Cigarette on the Balcony
It is around nine o’clock on a Sunday night as I stand at my tiny stovetop cooking dinner — huddled in a pair of comfy sweats and a cream cardigan stirring a pan of onion, garlic and bell peppers. The sun is on the verge of retreating, as I can see out the corner of my delicate window — a view that looks out into the courtyard of worn Parisian structures in the 15th arrondissement. As the steam rises, an aroma of grilled vegetables fills the small flat in which I live, I grab the knobs of the window to allow for some smoke to escape. Within a brief moment, the sky has shifted from pastel shades to a crisp black, illuminating the windows exuding light across the way. The courtyard is a series of alternating boxes, some twinkle while others remain silent in the dark. The vegetables have a few more minutes to reach edibility, so I stir once more and find myself back at the window counting the squares of light as if they were buttons in an elevator. Down and up, left and right — the pan sizzles and oil splatters the counter. I pour the contents into the pan, already stuck with pasta, mixing to finish off my late dinner.
I sit down at the plastic table, a young girl’s replacement for a proper dining area and shift through the tasteless meal. I recall having a bottle of wine in the fridge — red, cheap and potentially expired — I twist off the wine stopper and pour until the bottle is empty, glass almost filled to the brim. Across the way a series of lights flicker on flashing beams in my direction, followed by muffled chatter and laughter that echoes off the concrete. I can hear distant French murmurs as the silhouette of a woman pulls open the windows of her fourth floor flat.
And even though I know better, I find myself fixating on the open window where the woman stands — unable to break the wall of visual contact.
The movements of the people in the apartment became my dinner entertainment. As I sat, scooping pasta and alternating gulps of sour Bordeaux, I watched and listened as the figures graced around the well lit room. Echoes of clanking silverware on glass plates, an indication that they too were preparing for a later meal — the far fetched strings of commonality.
And minutes later, the sounds of their voices retreated as they moved into another room and away from the courtyard’s chamber. My spectacle had ended, as did the last bite of sustenance. I gathered the single dish and glass stained with drops of deep burgundy, placed them into the sink and adding drops of liquid magic — the upside of dinner for one, minimal post-meal cleanup. Water filled the sink creating suds of lemon scented bubbles, I scrubbed off the last bit of burnt oil and lay the items on the counter to dry. Eat, bathe, bed — the nightly routine — a sort of monotony that bordered childhood regression.
As I went to the window to shut the shade, hoping to spare my neighbors with a truly intimate glimpse into my life and undergarments, a silhouette of a figure approaches the window of the mysterious flat — a dark haired, slender woman appeared in the frame.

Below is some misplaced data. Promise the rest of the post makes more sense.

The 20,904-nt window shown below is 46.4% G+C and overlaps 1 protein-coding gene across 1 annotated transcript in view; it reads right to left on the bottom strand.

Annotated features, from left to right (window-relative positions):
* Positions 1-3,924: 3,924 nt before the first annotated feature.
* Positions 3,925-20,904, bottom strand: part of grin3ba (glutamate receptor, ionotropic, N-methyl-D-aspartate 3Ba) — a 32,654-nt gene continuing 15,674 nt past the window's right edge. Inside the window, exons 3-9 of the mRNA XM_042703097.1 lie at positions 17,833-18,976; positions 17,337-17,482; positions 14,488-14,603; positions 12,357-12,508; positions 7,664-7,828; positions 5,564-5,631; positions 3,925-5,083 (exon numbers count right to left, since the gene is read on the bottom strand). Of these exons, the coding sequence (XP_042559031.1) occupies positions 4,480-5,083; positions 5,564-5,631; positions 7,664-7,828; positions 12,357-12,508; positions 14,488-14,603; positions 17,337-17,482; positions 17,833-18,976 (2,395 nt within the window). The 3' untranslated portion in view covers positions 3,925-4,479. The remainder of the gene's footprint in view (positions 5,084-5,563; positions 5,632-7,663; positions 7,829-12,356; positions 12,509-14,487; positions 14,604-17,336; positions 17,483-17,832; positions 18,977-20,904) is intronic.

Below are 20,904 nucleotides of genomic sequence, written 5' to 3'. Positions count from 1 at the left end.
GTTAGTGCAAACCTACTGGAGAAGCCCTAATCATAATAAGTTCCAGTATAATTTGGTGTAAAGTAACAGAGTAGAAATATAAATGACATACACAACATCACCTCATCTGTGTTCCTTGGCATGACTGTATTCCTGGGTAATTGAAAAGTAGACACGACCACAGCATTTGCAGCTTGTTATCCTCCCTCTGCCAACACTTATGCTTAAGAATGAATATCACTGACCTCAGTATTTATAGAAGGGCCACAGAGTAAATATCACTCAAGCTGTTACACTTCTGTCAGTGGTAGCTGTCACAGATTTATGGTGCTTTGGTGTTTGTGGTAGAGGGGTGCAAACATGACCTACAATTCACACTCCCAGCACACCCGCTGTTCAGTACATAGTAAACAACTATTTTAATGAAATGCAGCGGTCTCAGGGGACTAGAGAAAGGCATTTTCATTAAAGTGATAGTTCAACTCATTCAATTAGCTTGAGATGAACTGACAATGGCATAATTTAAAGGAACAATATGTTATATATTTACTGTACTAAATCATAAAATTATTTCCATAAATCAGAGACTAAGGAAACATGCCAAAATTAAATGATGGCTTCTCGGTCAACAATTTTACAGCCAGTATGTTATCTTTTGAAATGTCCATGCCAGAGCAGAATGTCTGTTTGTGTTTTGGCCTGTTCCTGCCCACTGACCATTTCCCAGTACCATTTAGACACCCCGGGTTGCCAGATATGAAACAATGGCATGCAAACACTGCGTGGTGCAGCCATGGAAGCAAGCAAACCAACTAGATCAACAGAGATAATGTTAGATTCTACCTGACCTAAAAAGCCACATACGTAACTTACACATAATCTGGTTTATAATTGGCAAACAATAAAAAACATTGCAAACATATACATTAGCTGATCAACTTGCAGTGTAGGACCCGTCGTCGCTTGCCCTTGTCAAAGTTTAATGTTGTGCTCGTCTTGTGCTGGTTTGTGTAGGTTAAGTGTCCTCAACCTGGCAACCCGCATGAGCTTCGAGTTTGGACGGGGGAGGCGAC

Pushing away the curtains to allow the night air in, she looks back as if to inform her guests of her absence. Pulling a lighter from below, she places the cigarette between her lips and ignites the flame — spark, spark, fume. She pushes back her hair and places her index and middle around its base, her cheeks sunken in as she inhales — a puff of rounded air releasing as she exhaled. She continues this dance as she stares out with a blank, empty gaze among the lines of apartments stacked within the courtyard; it was as if she was releasing a sort of stress, of energy — a true indulgence of nicotine habits.
I watch each hit with such detail, with such precision as the bud began to wither between her fingers. She stands there — a display of prominence and assertion, her face left imprints of simple, natural beauty. As I lunge to pull down my shade, a noise that reverberates to the opposite side of the courtyard, the woman turns her attention to face me, standing in my window frame, without cigarette in hand.
Her facial expression remains the same, just a shift in her perspective as our eyes meet — an encounter among two complete strangers. Neither of us back down in shyness or fear. We stand in our windows, staring with soft intent, feeling the weight of each other’s loneliness.
She enters with ease into the small room that I call home, a petite chambre and I wonder how susceptible I had made my movements visible to her. As nights before this, my window lay open allowing the room to breathe and even when the windows lay shut — the curtains, delicate and transparent, allow the surrounding eyes to wander into my space.
And as she stares, with such precision and clarity, I wonder what else she has seen from across the way.
The countless nights that I have prepared dinner for one,
My one woman show, a figure dancing and jumping around the room, headphones blasting with music in my ears,
The echo of my voice when I call my mom, my sister, my friends back home,
My layers of warmth, of lace, of skin.
And as the last bit of the bud loses its flame, she breaks her focus — flicking the remainder off the balcony onto the ground below. Without any form of goodbye, without acknowledging my presence, she turns to return back to her home full of guests — stepping inside and in a swift instant disappears into the shadow of the foyer.
And again, I find myself alone, hands perched delicately on the window sill.
I pull down my shade, undress and turn the nozzle as hot water spews gently from above.